So what we're going to do is first look for negative 1.6. So that gives me the 1 and the 6 part. And then up along the top of my table, I'm going to use these values to represent the hundredths place.

So I need to look for 07 here. So basically what I'm going to do then is follow this down until I get to negative 1.6, which is here. And that's going to give me this probability right there, which ends up being about 0.0475. OK. So the answer to this question, then, would be 4.75%. So there's about-- a little less than 5% of males are shorter than 65 inches.

OK. We're going to use the z-table for a couple more problems just to make sure we're familiar with this now. So what percent of males are taller than 72 feet-- or excuse me-- 72 inches, which is 6 feet.

So first thing you have to do is you have to calculate a z-score. So we'd take 72 minus 70 divided by 3. So this will end up giving me 2/3. So 2 divided by 3 is now just 0.67. I'll just round it to the nearest hundredth again.

But now I'm looking for taller. The process is still going to be pretty similar. So what I'm going to do now is I'm going to go to the positive z-scores. And I'm going to find where 0.067 is. So I look for a 0.6 over here, which is here. And then I'm going to follow that over to 0.07. So this is going to be 0.7486-- so 0.7486.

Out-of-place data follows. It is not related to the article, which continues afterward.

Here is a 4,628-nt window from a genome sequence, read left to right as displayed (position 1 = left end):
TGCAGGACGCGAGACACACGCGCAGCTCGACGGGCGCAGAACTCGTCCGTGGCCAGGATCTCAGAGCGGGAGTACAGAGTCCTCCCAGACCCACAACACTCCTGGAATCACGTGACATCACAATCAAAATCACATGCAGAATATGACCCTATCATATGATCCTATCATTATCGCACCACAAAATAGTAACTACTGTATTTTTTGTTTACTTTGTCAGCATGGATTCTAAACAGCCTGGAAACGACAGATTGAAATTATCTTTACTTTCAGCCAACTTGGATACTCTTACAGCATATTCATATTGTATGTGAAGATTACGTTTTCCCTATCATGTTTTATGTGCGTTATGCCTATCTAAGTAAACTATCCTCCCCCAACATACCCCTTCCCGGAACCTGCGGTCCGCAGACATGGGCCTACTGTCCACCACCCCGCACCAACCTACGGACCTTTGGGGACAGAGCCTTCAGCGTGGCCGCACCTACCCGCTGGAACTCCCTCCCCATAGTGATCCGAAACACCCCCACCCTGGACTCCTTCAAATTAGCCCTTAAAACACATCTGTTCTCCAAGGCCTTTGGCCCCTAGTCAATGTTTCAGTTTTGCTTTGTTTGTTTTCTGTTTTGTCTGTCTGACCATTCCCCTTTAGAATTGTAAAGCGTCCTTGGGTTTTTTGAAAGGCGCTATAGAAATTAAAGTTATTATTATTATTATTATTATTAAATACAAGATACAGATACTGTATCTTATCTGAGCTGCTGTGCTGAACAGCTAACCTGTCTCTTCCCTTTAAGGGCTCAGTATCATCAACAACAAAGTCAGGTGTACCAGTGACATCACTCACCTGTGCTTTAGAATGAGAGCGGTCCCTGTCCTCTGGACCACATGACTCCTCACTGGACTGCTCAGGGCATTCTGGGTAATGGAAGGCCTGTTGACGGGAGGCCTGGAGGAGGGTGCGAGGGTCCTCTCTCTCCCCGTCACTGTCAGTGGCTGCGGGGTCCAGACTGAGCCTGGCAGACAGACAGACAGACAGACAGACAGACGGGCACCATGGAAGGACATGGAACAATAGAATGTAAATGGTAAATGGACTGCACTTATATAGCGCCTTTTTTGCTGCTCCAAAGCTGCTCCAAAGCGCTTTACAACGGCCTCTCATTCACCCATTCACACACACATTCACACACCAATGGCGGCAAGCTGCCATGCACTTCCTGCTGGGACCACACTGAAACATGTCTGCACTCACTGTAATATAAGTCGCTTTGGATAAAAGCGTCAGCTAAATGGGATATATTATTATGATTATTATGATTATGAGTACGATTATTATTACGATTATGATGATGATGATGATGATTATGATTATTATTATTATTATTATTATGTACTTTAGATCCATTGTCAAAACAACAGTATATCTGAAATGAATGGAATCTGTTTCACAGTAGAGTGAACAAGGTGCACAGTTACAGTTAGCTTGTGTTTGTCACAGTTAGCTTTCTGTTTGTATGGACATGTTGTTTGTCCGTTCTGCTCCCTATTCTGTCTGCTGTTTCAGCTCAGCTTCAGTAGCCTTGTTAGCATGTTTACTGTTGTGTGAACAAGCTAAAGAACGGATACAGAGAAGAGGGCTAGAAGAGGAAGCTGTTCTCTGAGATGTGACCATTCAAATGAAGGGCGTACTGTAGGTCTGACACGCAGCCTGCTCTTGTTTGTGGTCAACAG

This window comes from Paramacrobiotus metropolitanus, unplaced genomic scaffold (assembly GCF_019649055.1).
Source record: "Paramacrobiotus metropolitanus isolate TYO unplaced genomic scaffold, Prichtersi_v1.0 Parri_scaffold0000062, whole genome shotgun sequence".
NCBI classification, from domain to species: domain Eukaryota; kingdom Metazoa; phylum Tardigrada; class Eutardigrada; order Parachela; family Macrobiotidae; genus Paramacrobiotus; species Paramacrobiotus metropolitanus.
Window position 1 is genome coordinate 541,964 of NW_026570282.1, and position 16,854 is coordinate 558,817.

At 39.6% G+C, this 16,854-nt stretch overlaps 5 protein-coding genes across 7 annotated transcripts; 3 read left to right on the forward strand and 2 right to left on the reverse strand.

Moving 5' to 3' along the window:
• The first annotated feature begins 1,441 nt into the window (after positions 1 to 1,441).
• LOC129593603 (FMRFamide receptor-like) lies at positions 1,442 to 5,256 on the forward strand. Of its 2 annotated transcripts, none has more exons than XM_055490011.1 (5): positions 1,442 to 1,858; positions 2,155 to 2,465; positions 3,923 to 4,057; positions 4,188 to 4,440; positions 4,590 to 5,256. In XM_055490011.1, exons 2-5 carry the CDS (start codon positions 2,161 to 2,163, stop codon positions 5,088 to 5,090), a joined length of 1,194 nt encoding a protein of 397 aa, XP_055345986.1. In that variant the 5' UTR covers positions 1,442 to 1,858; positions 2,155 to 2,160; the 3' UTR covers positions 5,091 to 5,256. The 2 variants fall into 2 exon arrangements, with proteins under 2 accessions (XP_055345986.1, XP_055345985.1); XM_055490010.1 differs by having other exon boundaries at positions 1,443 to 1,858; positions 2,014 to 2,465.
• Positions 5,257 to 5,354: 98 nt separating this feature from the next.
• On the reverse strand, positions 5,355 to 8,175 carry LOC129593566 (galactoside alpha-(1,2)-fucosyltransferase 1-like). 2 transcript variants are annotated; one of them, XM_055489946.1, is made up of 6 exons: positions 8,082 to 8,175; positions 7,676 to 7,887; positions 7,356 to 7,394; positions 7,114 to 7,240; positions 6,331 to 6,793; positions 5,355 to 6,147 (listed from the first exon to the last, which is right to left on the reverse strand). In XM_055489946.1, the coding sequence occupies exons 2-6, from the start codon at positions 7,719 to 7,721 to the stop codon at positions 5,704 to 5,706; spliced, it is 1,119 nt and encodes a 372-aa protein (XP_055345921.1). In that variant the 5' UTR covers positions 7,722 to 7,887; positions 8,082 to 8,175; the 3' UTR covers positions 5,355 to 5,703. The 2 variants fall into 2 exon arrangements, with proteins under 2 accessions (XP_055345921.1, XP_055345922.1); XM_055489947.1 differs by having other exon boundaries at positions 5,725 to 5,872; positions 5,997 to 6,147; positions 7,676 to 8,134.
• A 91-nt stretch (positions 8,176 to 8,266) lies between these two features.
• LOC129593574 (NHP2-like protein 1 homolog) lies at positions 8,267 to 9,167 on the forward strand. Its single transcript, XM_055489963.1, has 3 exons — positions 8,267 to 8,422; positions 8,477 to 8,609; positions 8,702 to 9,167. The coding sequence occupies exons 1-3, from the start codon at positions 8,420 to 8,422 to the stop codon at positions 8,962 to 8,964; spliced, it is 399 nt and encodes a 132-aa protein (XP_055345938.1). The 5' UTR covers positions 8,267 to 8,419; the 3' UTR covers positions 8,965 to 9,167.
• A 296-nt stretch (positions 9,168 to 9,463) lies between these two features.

OK. But now remember what this value tells me is what's the-- this is the probability of somebody being shorter than 72 inches. So what I want to do with this value now is I want to take-- if this is a percent, it's about 75%.

So what I want to do is I take 100% minus this as a percent. So I'm going to take 100% minus 74.86%. So again, doing that on the calculator, 100 minus 74.86, that's going to give me about 25.14. So this should be 25.14%. So this would be the answer to that question.

So if you're answering a greater than question, what you're going to have to do is you're going to have to take 100% minus whatever that less than probability is. All right. And this is a problem that I will let you do on your own.

And that's been your tutorial on the standard normal distribution. Thanks for watching.

Z-Tables

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Terms to Know
Standard Normal Distribution

A normal distribution of z-scores. The mean is zero, and the standard deviation is one.

Standard Normal Table/z-table

A table that calculates the percent of values below a particular z-score.